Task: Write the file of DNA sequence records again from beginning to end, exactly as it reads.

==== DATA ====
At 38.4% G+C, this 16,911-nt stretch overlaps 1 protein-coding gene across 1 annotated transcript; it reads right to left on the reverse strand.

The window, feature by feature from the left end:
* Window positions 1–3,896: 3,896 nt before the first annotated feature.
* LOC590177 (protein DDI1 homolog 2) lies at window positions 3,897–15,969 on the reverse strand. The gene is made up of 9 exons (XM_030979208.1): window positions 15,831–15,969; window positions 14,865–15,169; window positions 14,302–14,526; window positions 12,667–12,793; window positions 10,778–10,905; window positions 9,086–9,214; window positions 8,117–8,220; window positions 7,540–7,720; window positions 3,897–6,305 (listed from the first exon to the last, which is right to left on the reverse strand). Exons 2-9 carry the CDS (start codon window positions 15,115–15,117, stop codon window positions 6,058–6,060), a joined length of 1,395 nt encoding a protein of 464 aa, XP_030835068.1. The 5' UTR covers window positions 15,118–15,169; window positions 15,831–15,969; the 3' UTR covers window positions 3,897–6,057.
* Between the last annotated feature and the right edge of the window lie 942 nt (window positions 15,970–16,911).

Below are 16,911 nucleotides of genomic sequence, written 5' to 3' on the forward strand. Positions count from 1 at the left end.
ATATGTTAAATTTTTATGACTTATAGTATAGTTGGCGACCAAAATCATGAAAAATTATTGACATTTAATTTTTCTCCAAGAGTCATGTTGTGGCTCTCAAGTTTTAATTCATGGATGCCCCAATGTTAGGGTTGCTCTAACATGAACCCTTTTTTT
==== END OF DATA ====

At 38.4% G+C, this 16,911-nt stretch overlaps 1 protein-coding gene across 1 annotated transcript; it reads right to left on the reverse strand.

The window, feature by feature from the left end:
* Window positions 1–3,896: 3,896 nt before the first annotated feature.
* LOC590177 (protein DDI1 homolog 2) lies at window positions 3,897–15,969 on the reverse strand. The gene is made up of 9 exons (XM_030979208.1): window positions 15,831–15,969; window positions 14,865–15,169; window positions 14,302–14,526; window positions 12,667–12,793; window positions 10,778–10,905; window positions 9,086–9,214; window positions 8,117–8,220; window positions 7,540–7,720; window positions 3,897–6,305 (listed from the first exon to the last, which is right to left on the reverse strand). Exons 2-9 carry the CDS (start codon window positions 15,115–15,117, stop codon window positions 6,058–6,060), a joined length of 1,395 nt encoding a protein of 464 aa, XP_030835068.1. The 5' UTR covers window positions 15,118–15,169; window positions 15,831–15,969; the 3' UTR covers window positions 3,897–6,057.
* Between the last annotated feature and the right edge of the window lie 942 nt (window positions 15,970–16,911).

Below are 16,911 nucleotides of genomic sequence, written 5' to 3' on the forward strand. Positions count from 1 at the left end.
ATATGTTAAATTTTTATGACTTATAGTATAGTTGGCGACCAAAATCATGAAAAATTATTGACATTTAATTTTTCTCCAAGAGTCATGTTGTGGCTCTCAAGTTTTAATTCATGGATGCCCCAATGTTAGGGTTGCTCTAACATGAACCCTTTTTTT